5. We want education for our people that exposes the true nature of this decadent American society. We want education that teaches us our true history and our role in the present day society.
    6. We want all Black men to be exempt from military service.
    7. We want an immediate end to POLICE BRUTALITY and MURDER of Black people.
    8. We want freedom for all Black men held in federal, state, county and city prisons and jails.
    9. We want all Black people when brought to trial to be tried in court by a jury of their peer group or people from their Black Communities, as defined by the Constitution of the United States.
    10. We want land, bread, housing, education, clothing, justice and peace.

Local chapters of the Panthers were often led by women and focused their attention on community “survival programs” that drew inspiration from the Ten-Point Program. These local groups organized a free breakfast program for 20,000 children each day, in addition to a free food program for families and the elderly. They sponsored schoolslegal aidoffices, clothing distributionlocal transportation, and health clinics and sickle-cell testing centers in several cities.  These programs were particularly important for low-income Black communities during an era where these neighborhoods received so little support from state and federal governments; sponsored by the Panthers, these programs provided direct, concrete aid.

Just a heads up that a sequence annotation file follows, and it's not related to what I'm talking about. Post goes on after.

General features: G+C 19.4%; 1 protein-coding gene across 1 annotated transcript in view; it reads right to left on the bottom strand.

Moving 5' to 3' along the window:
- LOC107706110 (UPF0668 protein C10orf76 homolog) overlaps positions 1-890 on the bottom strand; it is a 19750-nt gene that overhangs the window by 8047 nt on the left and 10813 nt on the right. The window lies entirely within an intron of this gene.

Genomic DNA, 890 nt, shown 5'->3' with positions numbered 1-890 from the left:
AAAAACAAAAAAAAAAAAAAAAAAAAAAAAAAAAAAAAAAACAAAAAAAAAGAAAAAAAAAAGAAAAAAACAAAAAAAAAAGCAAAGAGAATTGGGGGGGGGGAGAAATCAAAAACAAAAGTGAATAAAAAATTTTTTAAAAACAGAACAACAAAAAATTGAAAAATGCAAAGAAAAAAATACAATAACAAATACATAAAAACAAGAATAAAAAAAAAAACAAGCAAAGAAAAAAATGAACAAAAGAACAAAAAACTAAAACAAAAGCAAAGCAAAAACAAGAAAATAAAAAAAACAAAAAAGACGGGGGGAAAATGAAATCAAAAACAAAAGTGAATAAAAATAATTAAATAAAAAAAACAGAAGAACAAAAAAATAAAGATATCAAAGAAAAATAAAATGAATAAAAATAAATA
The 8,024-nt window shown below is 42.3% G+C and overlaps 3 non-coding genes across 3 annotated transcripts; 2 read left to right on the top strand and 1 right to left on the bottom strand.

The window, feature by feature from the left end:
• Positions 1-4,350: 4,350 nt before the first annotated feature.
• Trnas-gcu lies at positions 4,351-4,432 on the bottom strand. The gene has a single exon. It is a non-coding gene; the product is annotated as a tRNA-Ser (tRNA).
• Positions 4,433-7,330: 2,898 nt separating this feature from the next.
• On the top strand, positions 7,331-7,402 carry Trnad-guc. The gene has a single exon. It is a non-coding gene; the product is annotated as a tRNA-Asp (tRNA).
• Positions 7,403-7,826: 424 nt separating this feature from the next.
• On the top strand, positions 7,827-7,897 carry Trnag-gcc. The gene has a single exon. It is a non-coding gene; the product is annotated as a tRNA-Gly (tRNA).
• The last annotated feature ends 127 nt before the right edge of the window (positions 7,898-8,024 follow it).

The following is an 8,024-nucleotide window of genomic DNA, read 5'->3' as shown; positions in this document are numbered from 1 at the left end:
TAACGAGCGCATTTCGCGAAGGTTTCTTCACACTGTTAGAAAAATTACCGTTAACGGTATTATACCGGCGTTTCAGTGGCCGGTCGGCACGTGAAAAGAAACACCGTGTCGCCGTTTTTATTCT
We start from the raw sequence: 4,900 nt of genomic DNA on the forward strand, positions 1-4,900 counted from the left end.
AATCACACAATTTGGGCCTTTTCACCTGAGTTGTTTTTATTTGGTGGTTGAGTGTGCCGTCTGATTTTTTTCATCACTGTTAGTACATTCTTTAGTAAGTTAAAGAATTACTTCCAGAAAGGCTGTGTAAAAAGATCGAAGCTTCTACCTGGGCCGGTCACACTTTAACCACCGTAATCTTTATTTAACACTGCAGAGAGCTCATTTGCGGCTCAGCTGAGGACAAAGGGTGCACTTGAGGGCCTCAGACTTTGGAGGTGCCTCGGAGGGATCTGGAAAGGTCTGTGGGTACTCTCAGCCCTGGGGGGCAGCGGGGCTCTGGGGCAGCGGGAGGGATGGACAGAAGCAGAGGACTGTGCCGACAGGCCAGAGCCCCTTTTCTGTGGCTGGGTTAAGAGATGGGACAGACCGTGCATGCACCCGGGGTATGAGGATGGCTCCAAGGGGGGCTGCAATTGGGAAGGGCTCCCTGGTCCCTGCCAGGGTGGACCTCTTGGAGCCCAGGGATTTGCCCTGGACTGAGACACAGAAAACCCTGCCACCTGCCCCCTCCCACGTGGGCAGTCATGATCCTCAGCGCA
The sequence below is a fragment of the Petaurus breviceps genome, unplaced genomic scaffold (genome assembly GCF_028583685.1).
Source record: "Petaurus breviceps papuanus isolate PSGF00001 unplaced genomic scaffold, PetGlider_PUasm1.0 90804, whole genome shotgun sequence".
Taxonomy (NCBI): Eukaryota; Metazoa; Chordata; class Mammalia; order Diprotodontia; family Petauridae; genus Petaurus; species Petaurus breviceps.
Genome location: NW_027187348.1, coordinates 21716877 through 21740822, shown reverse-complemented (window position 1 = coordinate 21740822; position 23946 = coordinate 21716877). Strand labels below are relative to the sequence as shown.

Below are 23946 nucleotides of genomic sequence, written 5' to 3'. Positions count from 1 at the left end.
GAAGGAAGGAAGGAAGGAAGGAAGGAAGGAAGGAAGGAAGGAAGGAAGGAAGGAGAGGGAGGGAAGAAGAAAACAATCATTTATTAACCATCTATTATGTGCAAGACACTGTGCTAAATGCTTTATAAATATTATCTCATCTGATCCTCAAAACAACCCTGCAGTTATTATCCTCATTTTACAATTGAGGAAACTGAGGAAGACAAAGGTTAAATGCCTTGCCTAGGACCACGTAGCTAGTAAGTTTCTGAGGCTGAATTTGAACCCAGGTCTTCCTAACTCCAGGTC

In addition to aid programs, the Panthers organized. They campaigned for prison reform, held voter registration drives, organized the aforementioned programs in a dozen cities serving thousands who could not afford it, and created Freedom Schools in nine cities including the noteworthy Oakland Community School, led by Ericka Huggins from 1973 to 1981.”

and on the featured image above…

“Flier for the 1972 Black Community Survival Conference with promotion provided by the Black Panther Party’s Angela Davis People’s Free Food Program.”

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About the author

Charleston Good is the Lowcountry’s Grassroots Resource & Support Network.
Our mission is to develop, support, and promote nonprofit and grassroots people, projects, organizations and collaborations in the Lowcountry. We are founders of the #goodsharing movement and we believe in #collaborating4change